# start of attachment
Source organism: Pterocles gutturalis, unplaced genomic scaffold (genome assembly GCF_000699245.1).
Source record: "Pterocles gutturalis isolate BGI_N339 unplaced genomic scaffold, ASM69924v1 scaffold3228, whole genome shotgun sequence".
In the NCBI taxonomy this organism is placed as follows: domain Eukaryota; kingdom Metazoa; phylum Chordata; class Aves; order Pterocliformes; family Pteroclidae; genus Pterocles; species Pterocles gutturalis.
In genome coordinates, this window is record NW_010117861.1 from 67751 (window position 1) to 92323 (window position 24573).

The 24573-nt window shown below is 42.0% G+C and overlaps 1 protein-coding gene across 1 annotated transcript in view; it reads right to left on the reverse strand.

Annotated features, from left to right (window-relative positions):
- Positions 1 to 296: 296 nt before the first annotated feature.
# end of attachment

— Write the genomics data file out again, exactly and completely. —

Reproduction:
Source organism: Pterocles gutturalis, unplaced genomic scaffold (genome assembly GCF_000699245.1).
Source record: "Pterocles gutturalis isolate BGI_N339 unplaced genomic scaffold, ASM69924v1 scaffold3228, whole genome shotgun sequence".
In the NCBI taxonomy this organism is placed as follows: domain Eukaryota; kingdom Metazoa; phylum Chordata; class Aves; order Pterocliformes; family Pteroclidae; genus Pterocles; species Pterocles gutturalis.
In genome coordinates, this window is record NW_010117861.1 from 67751 (window position 1) to 92323 (window position 24573).

The 24573-nt window shown below is 42.0% G+C and overlaps 1 protein-coding gene across 1 annotated transcript in view; it reads right to left on the reverse strand.

Annotated features, from left to right (window-relative positions):
- Positions 1 to 296: 296 nt before the first annotated feature.